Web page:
DC, Boston Lead Online Job Posting Activity

In today's economy, it's no secret that the Internet is quickly becoming American's favorite job search destination, but it's not just about the medium. Location matters as well.

Online job board postings were highest in Washington D.C., Boston, San Diego and Seattle over the last four weeks, according to Corzen's latest Metro Recruitment Intensity rankings. Corzen measured the lowest number of job board postings in San Antonio, Albuquerque, Greenville, SC; and Charlotte, NC.

For the past 10 months, Corzen has tracked the number of jobs posted on the four major competitors for recruitment advertising online; CareerBuilder, Monster, HotJobs and local newspapers not affiliated with CareerBuilder. The Metro Recruitment Intensity rankings are based on total jobs posted on these four sites, weighted by total household in the metropolitan area.

Washington D.C. was the clear leader in online job postings per household averaging more than 40,000 weekly online job postings over a four-week period from August 24 to September 14. Those 40,000 online help wanted ads translate into slightly more than 18 job postings per 1,000 households in the Washington D.C metro.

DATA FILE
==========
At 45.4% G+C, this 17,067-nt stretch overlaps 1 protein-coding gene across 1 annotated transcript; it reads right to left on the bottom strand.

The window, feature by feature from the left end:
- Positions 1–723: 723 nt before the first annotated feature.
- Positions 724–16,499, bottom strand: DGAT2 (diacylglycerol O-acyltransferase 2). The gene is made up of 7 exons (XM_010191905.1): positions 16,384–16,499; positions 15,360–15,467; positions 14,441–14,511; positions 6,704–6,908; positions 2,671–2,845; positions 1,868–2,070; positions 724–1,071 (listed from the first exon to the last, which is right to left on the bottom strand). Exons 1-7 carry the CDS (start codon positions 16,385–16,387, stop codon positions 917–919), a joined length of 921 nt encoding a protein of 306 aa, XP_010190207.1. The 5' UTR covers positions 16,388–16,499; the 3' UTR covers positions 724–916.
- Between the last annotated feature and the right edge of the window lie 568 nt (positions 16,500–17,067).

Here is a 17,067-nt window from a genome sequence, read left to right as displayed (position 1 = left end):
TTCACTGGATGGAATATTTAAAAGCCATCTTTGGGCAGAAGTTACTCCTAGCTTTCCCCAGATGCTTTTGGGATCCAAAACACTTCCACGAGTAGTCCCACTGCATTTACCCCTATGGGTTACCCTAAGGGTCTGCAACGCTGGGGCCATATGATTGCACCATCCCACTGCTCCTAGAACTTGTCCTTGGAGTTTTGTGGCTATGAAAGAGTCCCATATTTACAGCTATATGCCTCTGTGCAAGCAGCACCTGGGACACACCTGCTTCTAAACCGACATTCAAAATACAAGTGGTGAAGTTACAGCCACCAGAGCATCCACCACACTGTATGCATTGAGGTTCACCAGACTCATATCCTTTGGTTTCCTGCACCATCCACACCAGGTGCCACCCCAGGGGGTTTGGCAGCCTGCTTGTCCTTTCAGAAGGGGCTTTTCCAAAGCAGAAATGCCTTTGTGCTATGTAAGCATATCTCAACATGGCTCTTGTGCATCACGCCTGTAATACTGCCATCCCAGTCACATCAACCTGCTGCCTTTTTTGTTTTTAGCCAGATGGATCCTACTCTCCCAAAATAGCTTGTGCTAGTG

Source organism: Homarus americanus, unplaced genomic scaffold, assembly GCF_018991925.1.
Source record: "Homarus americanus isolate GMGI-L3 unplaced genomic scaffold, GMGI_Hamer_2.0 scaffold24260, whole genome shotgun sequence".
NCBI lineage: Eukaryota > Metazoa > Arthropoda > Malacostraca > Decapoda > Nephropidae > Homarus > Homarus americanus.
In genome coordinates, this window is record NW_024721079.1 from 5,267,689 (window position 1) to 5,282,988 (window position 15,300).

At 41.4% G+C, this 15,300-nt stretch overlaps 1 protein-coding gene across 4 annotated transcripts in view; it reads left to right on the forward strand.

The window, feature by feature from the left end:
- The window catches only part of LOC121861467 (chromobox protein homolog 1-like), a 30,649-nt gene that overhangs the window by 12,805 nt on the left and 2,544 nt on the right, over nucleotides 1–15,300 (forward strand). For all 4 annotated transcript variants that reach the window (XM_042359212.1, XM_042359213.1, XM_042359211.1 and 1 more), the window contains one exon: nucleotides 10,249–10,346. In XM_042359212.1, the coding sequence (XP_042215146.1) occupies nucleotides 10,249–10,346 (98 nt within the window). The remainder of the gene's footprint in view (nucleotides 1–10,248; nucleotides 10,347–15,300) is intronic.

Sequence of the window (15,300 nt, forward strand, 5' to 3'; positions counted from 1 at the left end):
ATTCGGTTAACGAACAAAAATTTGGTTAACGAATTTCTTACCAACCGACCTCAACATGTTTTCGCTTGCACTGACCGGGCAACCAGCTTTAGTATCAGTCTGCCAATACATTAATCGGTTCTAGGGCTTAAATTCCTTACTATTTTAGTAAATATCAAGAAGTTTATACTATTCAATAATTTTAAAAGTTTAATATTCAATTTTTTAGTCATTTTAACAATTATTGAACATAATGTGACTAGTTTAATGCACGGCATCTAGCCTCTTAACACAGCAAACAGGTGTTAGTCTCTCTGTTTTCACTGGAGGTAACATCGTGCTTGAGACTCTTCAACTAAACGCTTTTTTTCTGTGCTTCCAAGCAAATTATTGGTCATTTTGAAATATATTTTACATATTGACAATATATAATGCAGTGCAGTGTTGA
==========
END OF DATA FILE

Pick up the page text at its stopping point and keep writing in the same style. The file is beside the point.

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Both Boston and San Diego had approximately 10 online job postings per 1,000 households each of the past four weeks. Other markets with a high online job posting per household included Los Angeles, Philadelphia and West Palm Beach. Corzen's Recruitment Intensity rankings also include the unemployment rate for each of the measured markets.

Generally, areas with lower unemployment tend to exhibit higher levels of online job postings. This relationship indicates that employers are forced to invest more heavily in recruiting activities -- such as using online job boards -- in areas where available prospective employees are relatively scarce.

Incidentally, another set of survey results released on Monday by MonsterTRAK, a career resource for college students and alumni, shows that 44% of current college seniors plan to immediately begin their job search, and 81% plan to start before they graduate. However, the daunting task of finding a job after graduation for the Class of 2004 is compounded by the fact that a vast majority of the Class of 2003 - 93% of poll respondents - are still struggling to find that coveted first job out of college.

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